So my preferred candidate jumped into the race and immediately shit the bed. “Surprisingly for a libertarian,” reported Reason magazine, “[Gary] Johnson, who recently resigned as the CEO of Cannabis Sativa, a marijuana marketing form, said that he would sign a bill banning the wearing of burqas in America.” Burqas are horrible but the whole point of libertarianism is that one person doesn’t get to impose his tastes on another.
To his credit, Johnson immediately realized the absurdity of his position and, the next day, conceded he’d made a mistake.
I’m not giving up on my favorite former marijuana CEO. Anyone who would dump their guy after one stupid utterance would have already bounced through every candidate in the race and be throwing their weight behind a write-in for Alvin Greene. Yet I find myself, to my astonishment, drawn to the candidate who is philosphically the most distant from the libertarian point of view. Are my convictions so shallow that I could favor two nearly opposite opponents for the same position?
Yes and no. My libertarianism has always been more philosophical than tied to actual goals of the Libertarian party. I think that consenting adults should be free to do whatever they want to the extent that they are not infringing on anyone else’s rights, and the Libertarian party shared that philosophy much more strongly than do either of the major parties. But it also promotes an absolutist interpretation of the Second Amendment that terrifies me (and that does, I believe, infringe on others’ rights by exposing them to absurd dangers) and a fixation on tax reduction I do not share. Sure, I would love to pay less taxes, and I think government should do much less than it does. But this is based on a distrust of large organizations, and governmental organizations in particular, to work effectively. If I believed taking a third of my income in taxes was actually helping poor people or preventing crime, I would be all for it.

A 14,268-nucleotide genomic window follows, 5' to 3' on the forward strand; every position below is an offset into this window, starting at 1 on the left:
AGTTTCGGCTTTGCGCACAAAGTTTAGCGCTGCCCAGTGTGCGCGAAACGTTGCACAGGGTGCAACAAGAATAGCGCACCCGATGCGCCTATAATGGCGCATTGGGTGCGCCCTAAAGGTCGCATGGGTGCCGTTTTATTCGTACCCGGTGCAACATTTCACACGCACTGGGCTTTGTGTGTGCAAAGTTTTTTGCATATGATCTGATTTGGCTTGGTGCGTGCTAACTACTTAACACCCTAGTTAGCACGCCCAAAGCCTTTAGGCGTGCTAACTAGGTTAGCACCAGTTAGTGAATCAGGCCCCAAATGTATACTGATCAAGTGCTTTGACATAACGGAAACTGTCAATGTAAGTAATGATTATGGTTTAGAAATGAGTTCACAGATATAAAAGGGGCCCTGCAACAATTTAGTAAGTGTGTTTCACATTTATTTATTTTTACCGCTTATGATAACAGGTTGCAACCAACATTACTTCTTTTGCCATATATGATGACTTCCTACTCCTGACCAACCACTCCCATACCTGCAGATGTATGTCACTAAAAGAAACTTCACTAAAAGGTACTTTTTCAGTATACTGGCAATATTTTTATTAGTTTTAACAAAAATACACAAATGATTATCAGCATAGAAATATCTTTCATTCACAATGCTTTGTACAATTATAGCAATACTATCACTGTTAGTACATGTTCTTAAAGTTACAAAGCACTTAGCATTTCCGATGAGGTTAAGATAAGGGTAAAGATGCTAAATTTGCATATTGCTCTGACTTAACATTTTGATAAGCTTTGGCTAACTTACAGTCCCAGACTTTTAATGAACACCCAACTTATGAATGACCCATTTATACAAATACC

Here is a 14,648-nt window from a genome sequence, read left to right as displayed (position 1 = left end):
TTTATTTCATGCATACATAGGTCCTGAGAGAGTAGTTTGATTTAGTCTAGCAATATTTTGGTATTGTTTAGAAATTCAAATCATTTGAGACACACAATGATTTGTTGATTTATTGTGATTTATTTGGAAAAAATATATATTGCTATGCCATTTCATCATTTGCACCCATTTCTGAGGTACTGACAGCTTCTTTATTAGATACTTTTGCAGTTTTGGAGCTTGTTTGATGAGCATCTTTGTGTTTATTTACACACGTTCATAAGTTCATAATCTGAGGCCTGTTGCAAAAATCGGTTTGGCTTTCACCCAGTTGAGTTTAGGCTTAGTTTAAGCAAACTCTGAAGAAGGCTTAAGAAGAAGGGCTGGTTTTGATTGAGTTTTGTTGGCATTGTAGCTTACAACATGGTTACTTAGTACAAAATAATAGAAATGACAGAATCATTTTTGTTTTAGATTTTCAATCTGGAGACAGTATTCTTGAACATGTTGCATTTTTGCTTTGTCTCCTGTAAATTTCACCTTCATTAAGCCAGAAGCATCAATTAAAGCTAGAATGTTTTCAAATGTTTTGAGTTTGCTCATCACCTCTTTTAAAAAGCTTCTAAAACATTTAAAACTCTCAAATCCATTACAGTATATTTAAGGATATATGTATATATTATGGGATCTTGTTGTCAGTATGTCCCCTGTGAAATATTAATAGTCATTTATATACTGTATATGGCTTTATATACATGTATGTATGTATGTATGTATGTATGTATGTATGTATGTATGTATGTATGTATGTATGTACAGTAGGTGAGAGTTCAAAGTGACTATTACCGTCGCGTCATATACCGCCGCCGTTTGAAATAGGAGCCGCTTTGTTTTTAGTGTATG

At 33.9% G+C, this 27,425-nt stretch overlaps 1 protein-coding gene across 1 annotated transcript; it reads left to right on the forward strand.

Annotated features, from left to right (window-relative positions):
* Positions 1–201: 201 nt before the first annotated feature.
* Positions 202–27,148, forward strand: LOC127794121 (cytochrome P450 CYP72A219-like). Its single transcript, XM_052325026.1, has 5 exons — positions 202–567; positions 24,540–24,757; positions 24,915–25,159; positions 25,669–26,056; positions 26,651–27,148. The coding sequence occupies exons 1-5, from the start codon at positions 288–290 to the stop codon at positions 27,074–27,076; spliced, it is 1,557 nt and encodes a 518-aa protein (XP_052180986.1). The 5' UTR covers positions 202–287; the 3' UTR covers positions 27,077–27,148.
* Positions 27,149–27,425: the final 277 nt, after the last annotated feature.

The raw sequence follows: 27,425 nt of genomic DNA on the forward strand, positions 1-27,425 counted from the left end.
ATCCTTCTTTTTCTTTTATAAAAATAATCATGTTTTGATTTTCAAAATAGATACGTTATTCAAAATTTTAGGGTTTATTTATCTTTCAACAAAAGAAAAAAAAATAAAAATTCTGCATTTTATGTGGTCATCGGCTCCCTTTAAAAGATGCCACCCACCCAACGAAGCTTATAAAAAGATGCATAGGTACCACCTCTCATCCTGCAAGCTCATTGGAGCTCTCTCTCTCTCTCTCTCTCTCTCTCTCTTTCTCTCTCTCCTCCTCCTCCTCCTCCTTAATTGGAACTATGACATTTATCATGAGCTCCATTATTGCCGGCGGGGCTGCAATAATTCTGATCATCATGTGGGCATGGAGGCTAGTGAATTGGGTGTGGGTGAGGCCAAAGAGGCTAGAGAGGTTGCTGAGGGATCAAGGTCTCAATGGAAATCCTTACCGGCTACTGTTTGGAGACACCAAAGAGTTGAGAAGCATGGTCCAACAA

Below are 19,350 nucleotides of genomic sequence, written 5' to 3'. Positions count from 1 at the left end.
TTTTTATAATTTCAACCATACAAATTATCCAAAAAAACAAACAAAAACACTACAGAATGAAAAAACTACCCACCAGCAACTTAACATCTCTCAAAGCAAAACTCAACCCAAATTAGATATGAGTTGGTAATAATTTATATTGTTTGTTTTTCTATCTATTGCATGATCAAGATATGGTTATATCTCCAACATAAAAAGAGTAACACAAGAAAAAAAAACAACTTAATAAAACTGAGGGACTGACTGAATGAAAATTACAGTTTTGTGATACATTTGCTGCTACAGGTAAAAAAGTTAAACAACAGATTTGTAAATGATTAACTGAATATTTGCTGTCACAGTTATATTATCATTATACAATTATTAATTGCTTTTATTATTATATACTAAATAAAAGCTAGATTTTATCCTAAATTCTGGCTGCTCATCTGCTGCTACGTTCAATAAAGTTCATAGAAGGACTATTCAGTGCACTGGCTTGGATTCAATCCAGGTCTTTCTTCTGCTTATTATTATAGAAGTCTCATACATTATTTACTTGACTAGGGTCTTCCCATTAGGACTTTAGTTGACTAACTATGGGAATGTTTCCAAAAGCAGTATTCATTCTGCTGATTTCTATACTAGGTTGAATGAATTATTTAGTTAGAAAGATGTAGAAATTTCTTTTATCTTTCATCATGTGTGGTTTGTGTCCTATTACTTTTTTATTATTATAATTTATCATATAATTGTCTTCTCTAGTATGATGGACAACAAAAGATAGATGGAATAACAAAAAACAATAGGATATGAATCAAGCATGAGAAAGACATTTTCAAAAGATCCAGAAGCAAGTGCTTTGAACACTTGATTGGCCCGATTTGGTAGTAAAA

I look to a third party in part because the two major parties are inherently corrupt and in bed with each other to perpetuate the growth of the governing class. Anyone who doubts this need look no further than the spectacular growth in incomes of the area around Washington D.C. over the past decades. So, I have reasoned, even if some of the Libertarian Party’s aims scare me, I will support it and hope its candidates get elected so they can steer the debate and influence direction and (I hope) be constrained by their minority status from enacting anything really troubling.
With similar logic, I am now feeling the bern. Bernie Sanders is a socialist. He favors single-payer health care. He wants to make college free, which is to say 100% tax-supported, and which I have argued earlier will just raise the entry costs for a plethora of jobs that don’t really require an advanced degree. He’s not the guy for any self-respecting Libertarian.
And yet. He, alone among the candidates (I’m still waiting on Gary) is calling out the corruption of Wall Street as the chief source of our growing income inequality. He, alone among at least the major party candidates, seems to be honest and decent and principled. He, better than any of his opponents, is calling out the most important problems for the next president to address.
His solutions to those problems are in many cases nutty. But given the motley assortment from whom we have to choose, is it enough that he at least diagnoses the problem correctly? Can I rely on the assertion that cooler heads will prevail when it comes time to craft solutions, that, in having to work with a more mainstream Congress, he will have to temper his more extreme ideas and at least push us in a direction we need to go?
I live in California so it’s largely academic anyway.